Channel Seven’s Sunday Night has controversially asked its viewers to vote on Oscar Pistorius’ trial, after showing them footage his lawyers claim was “illegally obtained”.
Channel Seven’s Sunday Night has asked viewers to vote on the guilt or innocence of Olympian Oscar Pistorius, currently facing court charged with the murder of his girlfriend Reeva Steenkamp.
According to Seven there were 1.1 million votes cast on the question during last night’s program. Viewers were evenly split after watching the program, which examined the arguments for and against his guilt.
“Is it acceptable to turn a murder case into a viewer vote because it is in another country and not under Australian jurisdiction? Would we have accepted TV viewers voting on the guilt or innocence of an Australian on trial overseas? Rolf Harris? Or what about Queenslander Tyson Dagley, who faced a negligent homicide charge in Hawaii in 2012 after a skijet crash?
“What happened to innocent until proven guilty and allowing justice to take its natural course? Cheap stunts like this, in the race for viewer interactivity, take us closer to a TV colosseum.”
But Sunday Night executive producer Mark Llewellyn disagrees, telling Crikey the report could not have been “more matter-of-fact or unbiased”. “Our story methodically cross-referenced his statements with evidence publicly presented to the court. Indeed, the first half of the show was dedicated, in elaborate detail, to the case for his innocence.”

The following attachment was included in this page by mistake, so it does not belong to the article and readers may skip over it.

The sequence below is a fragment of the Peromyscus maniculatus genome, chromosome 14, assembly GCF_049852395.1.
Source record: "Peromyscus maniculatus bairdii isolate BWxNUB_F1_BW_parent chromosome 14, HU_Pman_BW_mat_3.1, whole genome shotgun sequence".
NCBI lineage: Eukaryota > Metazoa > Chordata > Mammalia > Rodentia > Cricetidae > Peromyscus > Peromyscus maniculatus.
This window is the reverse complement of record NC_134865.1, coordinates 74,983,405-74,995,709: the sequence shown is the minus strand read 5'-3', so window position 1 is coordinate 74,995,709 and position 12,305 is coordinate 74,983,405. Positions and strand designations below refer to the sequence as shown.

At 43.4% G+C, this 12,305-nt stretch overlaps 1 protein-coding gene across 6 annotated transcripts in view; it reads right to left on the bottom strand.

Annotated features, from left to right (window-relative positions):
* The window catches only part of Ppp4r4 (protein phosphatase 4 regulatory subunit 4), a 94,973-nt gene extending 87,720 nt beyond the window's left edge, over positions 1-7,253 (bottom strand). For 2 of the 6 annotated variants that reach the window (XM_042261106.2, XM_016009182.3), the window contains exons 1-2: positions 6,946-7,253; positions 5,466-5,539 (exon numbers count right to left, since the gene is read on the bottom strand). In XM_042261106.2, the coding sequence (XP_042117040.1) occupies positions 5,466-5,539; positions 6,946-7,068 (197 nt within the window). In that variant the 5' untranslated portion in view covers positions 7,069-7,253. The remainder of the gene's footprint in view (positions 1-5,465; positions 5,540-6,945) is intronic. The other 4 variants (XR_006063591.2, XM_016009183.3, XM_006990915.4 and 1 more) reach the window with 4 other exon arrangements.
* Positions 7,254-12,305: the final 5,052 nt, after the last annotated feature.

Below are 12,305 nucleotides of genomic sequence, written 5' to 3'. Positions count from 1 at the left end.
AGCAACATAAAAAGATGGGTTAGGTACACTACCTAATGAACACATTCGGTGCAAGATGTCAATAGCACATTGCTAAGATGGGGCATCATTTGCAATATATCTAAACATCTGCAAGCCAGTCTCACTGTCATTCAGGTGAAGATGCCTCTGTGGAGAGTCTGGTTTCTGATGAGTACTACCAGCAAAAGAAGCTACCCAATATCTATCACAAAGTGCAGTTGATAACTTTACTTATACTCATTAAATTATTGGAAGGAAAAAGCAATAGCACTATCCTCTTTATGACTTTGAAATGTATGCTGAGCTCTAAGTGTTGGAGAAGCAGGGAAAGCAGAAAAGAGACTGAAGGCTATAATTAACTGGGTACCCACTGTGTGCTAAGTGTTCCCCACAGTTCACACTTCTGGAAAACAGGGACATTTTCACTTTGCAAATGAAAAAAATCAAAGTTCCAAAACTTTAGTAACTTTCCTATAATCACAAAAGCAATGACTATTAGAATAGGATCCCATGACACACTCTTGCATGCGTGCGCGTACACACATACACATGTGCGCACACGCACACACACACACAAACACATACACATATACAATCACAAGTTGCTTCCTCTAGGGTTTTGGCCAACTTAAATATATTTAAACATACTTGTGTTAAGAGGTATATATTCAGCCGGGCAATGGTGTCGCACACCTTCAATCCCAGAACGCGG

Asked if the use of a viewer poll undermined such fair reporting, he was dismissive. “I assume from your lofty tone that you hold the view that the ‘great unwashed’ should not be entrusted with an opinion or the ability to express it. By the way the vote, was roughly 50/50, so clearly bias was not an issue. The story presented both sides fairly.”
The vote wasn’t the only contentious thing in last night’s program. The broadcast also featured footage of Pistorius re-enacting the events that led to his fatal shooting of Steenkamp. The footage, Pistorius’ lawyers claim, was “illegally obtained” through paying a company the defence team hired, US forensic animation firm The Evidence Room. Pistorius’ lawyers also say the airing of the footage was “a staggering breach of trust and an invasion of the family’s privacy”.
Llewellyn says if Seven believed the footage was illegally obtained, the network would not have run it. “Whose privacy was invaded? Oscar’s? His trial is the most public trial on earth.”
Speaking to The Times, Stephen Tuson, an associate law professor at the University of Witwatersand in Johannesburg, said the airing of the footage could constitute a breach of privilege between the defence and The Evidence Room, and that this, in turn, could be grounds for a mistrial.
But Sydney University associate legal professor David Rolph told Crikey the fact that Pistorius’ trial was being conduct without a jury meant the burden of proof for a mistrial was relatively higher.
He also notes it’s not the first time Australian television networks have been asked to vote on the innocence or otherwise of someone facing court. In 2005, Channel Nine asked a studio audience whether they thought Schapelle Corby was innocent or guilty, and polling on the subject resumes whenever she’s in the news.